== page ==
Blessed are You, Adonai our God, Sovereign of the Universe, Who creates the fruit of the tree. (2)

The boys loved the experience and asked that we be sure to do it again next year. 

Coming up in just a few days is Yom Kippur, also called the Day of Atonement, <> sundown, September 22 – 23. 

“Beginning with Rosh Hashanah and ending with Yom Kippur are the 10 Days of Awe or the Days of Repentance. According to Jewish tradition, this is when God decides each persons fate for the next year. Prophetically it points to the time when Israel with be gathered to her Messiah Jesus.

Let us pray for the eyes of the Jewish people to be opened so they will receive cleansing from their sin and impurity through the atoning work of Jesus. May they look upon Him whom they have pierced and mourn for Him as one mourns for a firstborn son (Zechariah 12:10).” (1)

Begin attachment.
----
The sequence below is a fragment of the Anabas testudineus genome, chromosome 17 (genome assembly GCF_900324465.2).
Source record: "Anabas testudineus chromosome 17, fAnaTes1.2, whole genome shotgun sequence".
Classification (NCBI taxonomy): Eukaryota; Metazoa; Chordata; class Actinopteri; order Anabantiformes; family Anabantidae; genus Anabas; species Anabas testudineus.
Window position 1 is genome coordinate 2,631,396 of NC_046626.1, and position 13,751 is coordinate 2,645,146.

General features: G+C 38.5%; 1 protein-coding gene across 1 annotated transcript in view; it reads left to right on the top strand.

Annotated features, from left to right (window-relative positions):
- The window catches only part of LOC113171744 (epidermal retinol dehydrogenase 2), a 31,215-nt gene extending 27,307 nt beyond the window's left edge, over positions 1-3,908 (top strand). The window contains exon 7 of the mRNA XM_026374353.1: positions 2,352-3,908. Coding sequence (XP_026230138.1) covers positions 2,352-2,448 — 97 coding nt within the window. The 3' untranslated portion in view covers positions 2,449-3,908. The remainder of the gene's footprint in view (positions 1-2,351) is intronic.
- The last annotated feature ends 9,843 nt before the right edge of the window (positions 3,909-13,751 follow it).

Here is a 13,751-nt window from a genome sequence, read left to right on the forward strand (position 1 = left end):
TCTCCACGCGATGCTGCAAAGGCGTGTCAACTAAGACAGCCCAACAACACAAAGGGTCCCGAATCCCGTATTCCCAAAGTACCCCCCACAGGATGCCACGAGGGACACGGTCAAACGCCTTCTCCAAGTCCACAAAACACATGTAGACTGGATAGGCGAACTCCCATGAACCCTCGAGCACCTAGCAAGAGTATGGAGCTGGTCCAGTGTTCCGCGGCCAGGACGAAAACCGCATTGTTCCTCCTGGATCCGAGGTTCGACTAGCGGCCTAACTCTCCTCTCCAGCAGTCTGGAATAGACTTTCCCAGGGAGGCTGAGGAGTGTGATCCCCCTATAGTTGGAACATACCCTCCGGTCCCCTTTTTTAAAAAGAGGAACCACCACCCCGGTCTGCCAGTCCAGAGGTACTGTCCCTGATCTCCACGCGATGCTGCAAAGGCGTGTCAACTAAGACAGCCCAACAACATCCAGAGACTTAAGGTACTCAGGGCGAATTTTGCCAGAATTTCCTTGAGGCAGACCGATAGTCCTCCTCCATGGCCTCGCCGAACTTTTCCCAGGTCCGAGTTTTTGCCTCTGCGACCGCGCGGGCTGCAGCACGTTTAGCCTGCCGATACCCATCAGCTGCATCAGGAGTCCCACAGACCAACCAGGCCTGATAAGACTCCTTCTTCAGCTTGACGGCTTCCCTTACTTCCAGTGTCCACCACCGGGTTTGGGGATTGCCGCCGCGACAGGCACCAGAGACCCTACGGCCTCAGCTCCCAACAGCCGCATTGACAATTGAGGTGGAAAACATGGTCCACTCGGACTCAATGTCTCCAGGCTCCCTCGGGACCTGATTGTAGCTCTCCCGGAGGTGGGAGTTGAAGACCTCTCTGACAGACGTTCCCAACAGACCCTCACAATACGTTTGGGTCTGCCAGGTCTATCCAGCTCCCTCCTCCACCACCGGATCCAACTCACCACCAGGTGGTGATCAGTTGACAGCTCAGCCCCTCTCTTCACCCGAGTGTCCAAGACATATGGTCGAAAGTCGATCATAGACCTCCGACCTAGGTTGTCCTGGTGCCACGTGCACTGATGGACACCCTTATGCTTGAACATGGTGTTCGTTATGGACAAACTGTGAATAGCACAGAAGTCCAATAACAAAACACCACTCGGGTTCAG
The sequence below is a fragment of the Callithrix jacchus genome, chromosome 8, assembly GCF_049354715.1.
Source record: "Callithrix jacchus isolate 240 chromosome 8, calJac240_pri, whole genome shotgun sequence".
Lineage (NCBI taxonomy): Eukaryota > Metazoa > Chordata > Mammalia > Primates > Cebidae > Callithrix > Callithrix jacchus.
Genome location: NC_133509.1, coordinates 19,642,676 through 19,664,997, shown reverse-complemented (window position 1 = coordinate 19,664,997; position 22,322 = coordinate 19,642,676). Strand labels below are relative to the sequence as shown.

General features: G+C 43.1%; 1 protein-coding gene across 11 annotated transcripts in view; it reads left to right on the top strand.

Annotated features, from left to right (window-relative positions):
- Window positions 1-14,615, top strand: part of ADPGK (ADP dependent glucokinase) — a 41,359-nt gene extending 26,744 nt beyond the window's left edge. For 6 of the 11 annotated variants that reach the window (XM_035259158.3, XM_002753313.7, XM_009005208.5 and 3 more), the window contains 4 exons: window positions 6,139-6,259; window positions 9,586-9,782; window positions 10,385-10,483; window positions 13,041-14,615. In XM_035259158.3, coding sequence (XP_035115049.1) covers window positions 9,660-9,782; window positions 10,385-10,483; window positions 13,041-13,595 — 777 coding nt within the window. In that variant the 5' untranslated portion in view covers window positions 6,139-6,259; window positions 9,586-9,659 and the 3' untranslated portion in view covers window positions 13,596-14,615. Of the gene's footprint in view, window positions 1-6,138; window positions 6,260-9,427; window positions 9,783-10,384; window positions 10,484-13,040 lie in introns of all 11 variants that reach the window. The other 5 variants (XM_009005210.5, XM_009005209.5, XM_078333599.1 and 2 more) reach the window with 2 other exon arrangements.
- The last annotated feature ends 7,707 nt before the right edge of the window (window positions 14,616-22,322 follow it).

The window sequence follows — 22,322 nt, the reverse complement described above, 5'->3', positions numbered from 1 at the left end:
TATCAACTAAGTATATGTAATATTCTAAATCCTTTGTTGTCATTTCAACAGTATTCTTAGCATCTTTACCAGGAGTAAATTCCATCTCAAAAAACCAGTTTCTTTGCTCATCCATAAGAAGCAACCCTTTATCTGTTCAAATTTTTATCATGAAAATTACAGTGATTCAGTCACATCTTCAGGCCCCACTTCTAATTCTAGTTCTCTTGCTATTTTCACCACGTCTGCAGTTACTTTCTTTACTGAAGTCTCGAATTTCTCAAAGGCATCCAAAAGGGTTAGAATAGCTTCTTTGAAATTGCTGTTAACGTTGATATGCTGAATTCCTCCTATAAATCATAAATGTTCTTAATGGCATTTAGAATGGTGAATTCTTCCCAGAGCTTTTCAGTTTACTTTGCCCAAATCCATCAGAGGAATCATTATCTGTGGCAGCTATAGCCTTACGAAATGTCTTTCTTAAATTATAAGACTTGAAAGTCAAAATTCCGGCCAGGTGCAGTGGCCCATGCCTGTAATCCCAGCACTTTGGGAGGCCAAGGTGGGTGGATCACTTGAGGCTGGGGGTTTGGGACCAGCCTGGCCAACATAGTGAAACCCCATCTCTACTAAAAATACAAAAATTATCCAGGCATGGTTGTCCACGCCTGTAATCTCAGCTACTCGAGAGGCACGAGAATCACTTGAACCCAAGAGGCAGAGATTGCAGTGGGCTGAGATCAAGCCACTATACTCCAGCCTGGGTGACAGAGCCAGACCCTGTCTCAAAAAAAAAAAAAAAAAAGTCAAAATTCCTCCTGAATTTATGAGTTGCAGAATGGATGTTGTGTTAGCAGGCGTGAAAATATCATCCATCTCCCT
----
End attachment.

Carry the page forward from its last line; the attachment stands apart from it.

“And I will pour on the house of David and on the inhabitants of Jerusalem the Spirit of grace and supplication; then they will look on Me whom they pierced. Yes, they will mourn for Him as one mourns for his only son, and grieve for Him as one grieves for a firstborn.” Zechariah 12:10

The idea of the 10 Days of Awe really got me thinking. I also did a little more reading on the subject. These 10 days are a time to be set aside for introspection−a time of deep soul searching and repentance.
To spend a few days dedicated to prayer and asking God to reveal flaws and sins within would be a valuable experience for any of us. Then a period of sincere repentance before the Lord can give a person a new lease on life.
These 10 Days of Awe could really set a person up for a higher level of ministry, productivity, and abundance of life.

The third of the fall feasts is Sukkot, also called the Feast of Tabernacles <> sundown September 27-October 4.
“The building of Sukkahs (booths) during this Feast is a reminder of how God cared for His people while they sojourned in the wilderness. It is also known as the Feast of Ingathering and is a very joyous feast when the Jewish people celebrate Gods provision and how He tabernacled with them.”